Amicus Briefs

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Unfortunately, the assault on Florida’s court system is not over.

For Immediate Release:
May 4, 2011

In a short-lived victory for Floridians, clearer heads prevailed in the Senate when they rejected the House’s plan to split the Supreme Court into civil and criminal divisions, add more justices and give the Governor the power to appoint the chief justice. But tucked in the budget agreement between the House and the Senate is $400,000 to fund a study of whether a split court would be more effective and what that impact would be. The study, which would begin immediately with a final report due to the legislature in December, would also examine the staffing of the courts, the judicial merit retention system and whether the judicial nominating commission is forwarding “the best candidates for Florida.”

A review and evaluation of the court’s efficiency would be welcome and ensure transparency for taxpayers. But the stated goals of the report make it difficult to believe there will be anything fair and impartial about the review. The actual purpose and intent of the report ought to raise a lot of eyebrows—and a lot of questions. Will it be competitively bid in the sunshine? Are they really going to pay $400,000 for 5 months of work? Do they have someone in mind that has the kind of expertise to study the range of issues outlined in the bill?  How would a consultant make all of the qualitative judgments expected? What are the criteria for who will be conducting the study, such as what qualifications they have? Most concerning is the intent to pass judgment on the “quality and quantity” of case law decisions.  The Speaker of the House is spending taxpayer dollars to fund a study that virtually everyone agrees is not needed. Moreover, our state is facing critical cuts in many areas where legitimate needs exist. The money would be better spent on education and healthcare.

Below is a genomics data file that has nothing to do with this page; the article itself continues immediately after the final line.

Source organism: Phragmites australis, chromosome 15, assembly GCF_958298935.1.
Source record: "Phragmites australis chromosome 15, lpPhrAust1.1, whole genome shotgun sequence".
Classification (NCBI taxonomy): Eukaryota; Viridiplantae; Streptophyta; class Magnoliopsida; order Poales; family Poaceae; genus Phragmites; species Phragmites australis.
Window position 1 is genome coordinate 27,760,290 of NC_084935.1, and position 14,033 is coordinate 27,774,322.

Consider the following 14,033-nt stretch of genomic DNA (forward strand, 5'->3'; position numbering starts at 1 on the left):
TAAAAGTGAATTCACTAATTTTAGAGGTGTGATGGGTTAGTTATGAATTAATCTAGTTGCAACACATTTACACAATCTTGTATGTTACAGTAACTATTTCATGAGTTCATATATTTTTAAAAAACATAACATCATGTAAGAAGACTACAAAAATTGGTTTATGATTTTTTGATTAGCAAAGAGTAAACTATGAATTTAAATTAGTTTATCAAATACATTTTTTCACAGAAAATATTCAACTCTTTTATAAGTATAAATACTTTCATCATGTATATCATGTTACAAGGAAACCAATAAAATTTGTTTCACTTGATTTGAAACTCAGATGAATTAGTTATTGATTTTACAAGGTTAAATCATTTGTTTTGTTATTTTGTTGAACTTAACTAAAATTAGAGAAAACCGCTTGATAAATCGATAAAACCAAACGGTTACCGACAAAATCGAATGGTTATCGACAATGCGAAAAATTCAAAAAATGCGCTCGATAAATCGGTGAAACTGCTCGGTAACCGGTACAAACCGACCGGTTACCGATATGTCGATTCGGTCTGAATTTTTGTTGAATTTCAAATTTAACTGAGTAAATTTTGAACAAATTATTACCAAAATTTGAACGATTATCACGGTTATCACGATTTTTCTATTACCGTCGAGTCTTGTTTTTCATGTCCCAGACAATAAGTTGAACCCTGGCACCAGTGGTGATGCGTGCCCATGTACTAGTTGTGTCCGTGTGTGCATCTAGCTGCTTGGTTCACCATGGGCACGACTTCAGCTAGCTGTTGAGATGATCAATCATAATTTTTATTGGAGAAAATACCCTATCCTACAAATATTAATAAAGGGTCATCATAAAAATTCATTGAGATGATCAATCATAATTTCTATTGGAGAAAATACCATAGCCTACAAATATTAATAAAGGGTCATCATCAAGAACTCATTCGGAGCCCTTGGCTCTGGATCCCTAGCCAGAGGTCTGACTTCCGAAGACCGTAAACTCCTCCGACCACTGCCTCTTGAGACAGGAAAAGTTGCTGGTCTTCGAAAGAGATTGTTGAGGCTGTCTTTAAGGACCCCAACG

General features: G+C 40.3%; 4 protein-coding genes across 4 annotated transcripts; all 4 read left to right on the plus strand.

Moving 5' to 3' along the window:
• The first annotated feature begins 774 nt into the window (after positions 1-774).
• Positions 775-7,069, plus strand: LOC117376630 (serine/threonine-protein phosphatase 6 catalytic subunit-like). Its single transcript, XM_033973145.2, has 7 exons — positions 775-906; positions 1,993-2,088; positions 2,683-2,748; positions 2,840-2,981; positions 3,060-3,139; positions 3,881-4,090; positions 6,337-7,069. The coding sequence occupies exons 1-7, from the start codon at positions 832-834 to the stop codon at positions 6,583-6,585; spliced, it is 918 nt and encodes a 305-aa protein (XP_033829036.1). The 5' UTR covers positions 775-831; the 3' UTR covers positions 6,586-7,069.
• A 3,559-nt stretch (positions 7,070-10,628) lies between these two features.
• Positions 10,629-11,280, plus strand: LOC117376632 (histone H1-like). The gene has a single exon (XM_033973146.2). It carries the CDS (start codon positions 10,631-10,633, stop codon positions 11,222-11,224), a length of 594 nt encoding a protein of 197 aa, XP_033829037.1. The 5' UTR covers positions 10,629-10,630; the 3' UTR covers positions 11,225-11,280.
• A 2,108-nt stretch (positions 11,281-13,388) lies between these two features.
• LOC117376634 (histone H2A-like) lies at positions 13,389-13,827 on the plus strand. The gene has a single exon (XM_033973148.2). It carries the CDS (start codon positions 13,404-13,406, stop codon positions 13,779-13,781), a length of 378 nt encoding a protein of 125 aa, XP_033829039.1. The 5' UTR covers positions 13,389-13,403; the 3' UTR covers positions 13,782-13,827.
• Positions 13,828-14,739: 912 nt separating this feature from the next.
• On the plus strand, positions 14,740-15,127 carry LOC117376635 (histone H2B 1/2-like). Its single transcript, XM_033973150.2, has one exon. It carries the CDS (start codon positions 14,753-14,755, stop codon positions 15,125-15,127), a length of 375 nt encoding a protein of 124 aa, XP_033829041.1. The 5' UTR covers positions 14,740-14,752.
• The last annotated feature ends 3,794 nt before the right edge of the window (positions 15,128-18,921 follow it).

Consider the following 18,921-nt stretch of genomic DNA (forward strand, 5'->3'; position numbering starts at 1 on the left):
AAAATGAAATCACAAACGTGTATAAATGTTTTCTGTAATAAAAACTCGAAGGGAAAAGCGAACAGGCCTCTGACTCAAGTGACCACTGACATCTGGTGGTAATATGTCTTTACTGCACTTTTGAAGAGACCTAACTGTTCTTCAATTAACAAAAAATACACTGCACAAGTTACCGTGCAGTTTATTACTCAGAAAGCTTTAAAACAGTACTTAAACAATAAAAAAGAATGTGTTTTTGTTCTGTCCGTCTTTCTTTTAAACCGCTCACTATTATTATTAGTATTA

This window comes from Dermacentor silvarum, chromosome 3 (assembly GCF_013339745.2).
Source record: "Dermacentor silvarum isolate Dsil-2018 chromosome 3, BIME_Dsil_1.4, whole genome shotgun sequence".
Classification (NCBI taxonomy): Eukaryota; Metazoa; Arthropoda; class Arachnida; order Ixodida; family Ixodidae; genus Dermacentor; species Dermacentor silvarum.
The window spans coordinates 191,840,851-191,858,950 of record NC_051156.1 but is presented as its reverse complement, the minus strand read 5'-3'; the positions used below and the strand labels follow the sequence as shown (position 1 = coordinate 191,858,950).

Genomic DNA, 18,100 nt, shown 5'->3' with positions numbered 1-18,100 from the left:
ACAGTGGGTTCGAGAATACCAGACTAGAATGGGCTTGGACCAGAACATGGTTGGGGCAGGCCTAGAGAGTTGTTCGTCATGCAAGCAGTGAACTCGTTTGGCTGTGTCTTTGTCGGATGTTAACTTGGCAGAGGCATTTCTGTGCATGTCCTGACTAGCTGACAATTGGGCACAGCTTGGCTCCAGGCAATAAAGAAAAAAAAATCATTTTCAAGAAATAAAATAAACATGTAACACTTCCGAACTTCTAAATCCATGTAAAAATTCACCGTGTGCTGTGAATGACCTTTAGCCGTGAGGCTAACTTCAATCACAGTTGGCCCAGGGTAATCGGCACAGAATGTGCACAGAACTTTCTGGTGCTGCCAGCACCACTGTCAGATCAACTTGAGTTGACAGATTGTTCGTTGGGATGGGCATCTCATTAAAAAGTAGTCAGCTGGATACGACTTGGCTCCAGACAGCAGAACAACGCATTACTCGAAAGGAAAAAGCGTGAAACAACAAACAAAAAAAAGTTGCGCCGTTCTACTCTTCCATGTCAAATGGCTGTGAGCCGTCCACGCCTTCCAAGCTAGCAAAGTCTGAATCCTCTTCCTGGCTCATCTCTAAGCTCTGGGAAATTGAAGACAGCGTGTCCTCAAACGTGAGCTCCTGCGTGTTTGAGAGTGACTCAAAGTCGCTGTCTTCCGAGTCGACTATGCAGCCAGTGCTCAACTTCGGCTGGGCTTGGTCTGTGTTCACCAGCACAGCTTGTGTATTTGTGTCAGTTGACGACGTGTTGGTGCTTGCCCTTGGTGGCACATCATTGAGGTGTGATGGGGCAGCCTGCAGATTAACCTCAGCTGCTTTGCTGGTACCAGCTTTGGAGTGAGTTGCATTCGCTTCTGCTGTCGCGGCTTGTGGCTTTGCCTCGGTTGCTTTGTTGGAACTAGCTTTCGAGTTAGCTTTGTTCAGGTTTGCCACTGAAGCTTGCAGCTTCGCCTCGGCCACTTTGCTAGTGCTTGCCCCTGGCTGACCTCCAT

Florida’s judicial system serves as an important third branch of government and cannot be placed under the Legislature to determine the quality of case law outcomes.

A fair and impartial court system is vital to the proper functioning of our society and is necessary to ensure that all disputes are resolved according to the rule of law and our constitution, and not partisan political influence.

Here’s what members of the Coalition for Fair and Impartial Courts are saying:

“Measuring the “quality” of judicial opinions is nearly impossible.  It is subject to the observer’s perspective about the result reached in the opinion.  It is also unclear what the legislature intends to do if the study finds that judicial opinions are somehow of “poor quality.”  Would justices be required to take a class in remedial opinion-writing?  These funds would be much better spent in determining the needs of the trial courts and how their heavy caseloads can be alleviated.”

-       Raoul Cantero, Former Florida Supreme Court Justice

“The provision in the budget for a “study” of the Florida Supreme Court workload and staffing and the judicial nominating and retention systems is nothing more than a thinly veiled attempt to revive the failed and ill considered attempt to “pack” the Court and undermine the independence and impartiality of our judiciary. No study is needed to confirm what the citizens of our State already know — that our current judicial system works well and requires no “fixing” or “tinkering.” The $400,000 earmarked for this study would be much better spent on more trial judges and critical support staff, so that the judiciary, a co-equal branch of government, does not continue to be starved for resources.”

-     Neal R. Sonnett, Former President, American Judicature Society and Dade County Bar Association

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